China’s massive infrastructure spending in Southeast Asian nations under the Belt and Road Initiative has run into a series of problems including substandard work and money wasted on unprofitable projects, a new report has warned.
The Belt and Road Initiative, launched by Chinese President Xi Jinping in 2013, encompasses an estimated US$1 trillion of projects – many of which are road and rail links – in more than 125 countries.
But the initiative has been overshadowed by controversy, including persistent warnings that poorer countries will be burdened with unsustainable debts and claims that Beijing is using it to extend its geopolitical influence – claims the Chinese government has denied.
The report by the Asia Society, a non-profit educational organisation, suggested a series of measures to improve the initiative, including setting up a fund to enable less-developed countries to mitigate risks and launching proper environmental assessments.
The study, released on Wednesday, said that in Southeast Asia Chinese officials had adopted a “laissez-faire” attitude towards enforcing standards, often citing the principles of “non-interference” to distance themselves from unpopular projects.
It cited the case of villagers in Laos who had been forced to leave their homes to make way for the Kunming to Vientiane railway. The report said Chinese project managers had made no effort to win support from locals or ensure they were properly resettled and compensated.
“There are numerous documented incidents of villagers being forced to leave their homes without compensation as a result of the project,” the report said.
Chinese officials had also been pushing to sign off on projects quickly without undertaking due diligence, the report said.
Malaysia’s East Coast Rail Link was awarded to the China Communications Construction Company in 2016 without an open bidding process, and without a full pre-project assessment. As a result, the cost of the project ballooned before Malaysian Prime Minister Mahathir Mohamad tried to pull the plug on the scheme after his return to power last year.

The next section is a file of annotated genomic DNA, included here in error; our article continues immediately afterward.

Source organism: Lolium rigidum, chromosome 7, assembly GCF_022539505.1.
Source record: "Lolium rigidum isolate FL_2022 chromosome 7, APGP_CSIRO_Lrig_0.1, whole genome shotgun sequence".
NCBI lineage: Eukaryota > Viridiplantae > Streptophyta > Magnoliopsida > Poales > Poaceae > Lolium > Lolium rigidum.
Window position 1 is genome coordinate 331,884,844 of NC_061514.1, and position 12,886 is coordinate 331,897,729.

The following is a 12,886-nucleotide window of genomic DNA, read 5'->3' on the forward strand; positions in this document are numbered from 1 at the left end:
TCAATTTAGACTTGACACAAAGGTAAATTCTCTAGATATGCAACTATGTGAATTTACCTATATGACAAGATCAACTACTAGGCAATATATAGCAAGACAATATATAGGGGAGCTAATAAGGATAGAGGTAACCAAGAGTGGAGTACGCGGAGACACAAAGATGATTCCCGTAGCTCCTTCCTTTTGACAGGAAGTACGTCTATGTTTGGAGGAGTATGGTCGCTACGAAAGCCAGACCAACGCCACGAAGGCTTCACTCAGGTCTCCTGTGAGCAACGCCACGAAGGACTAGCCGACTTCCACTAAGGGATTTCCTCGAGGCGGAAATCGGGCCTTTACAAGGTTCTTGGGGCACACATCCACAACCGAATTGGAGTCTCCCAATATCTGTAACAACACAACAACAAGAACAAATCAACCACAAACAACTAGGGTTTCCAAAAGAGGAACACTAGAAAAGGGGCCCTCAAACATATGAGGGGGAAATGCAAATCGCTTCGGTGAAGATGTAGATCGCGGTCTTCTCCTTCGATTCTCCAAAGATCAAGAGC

The subsequent renegotiation resulted in the cost of the project reduced to US$9.6 billion, about two-thirds of the original cost.
“One of the single biggest factors in flawed or failed projects was the lack of adequate pre-project viability analysis,” the report said.
“This has resulted in problems that necessitated politically and financially expensive changes to projects after they were under way.”
It also warned that some projects were too expensive for the host country, which led to the developer being compensated through side deals or opaque projects.
The railway in Laos, for example, is estimated to cost US$5.95 billion, with the host country being liable for US$1.78 billion – or 12 per cent of its gross domestic product.
One of the biggest factors in flawed or failed projects was the lack of adequate pre-project viability analysis
The report said the Laos government had already had to make tax and land concessions, and past experience suggested further concessions might be forthcoming, citing a case in 2008 when the authorities had to cede land to a Chinese developer as compensation for back debts from a Chinese-built sports stadium in Vientiane.
Other problems identified include a lack of local stakeholder engagement, failure by the Chinese companies to hire local workers, and host countries and foreign contractors finding it difficult to bid for contracts.
The report called for a project preparation fund to be set up to so less-developed nations could seek international advice to evaluate projects.
“It would help developers and project host country officials and stakeholders identify and navigate issues that could delay or derail projects. And it would signal to public and private sector investors that the project is bankable and sustainable,” it said.
It said companies that decided to send workers from China for belt and road projects should be required to document the need for and the size of the imported workforce.
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This article China’s Belt and Road Initiative criticised for poor standards and ‘wasteful’ spending first appeared on South China Morning Post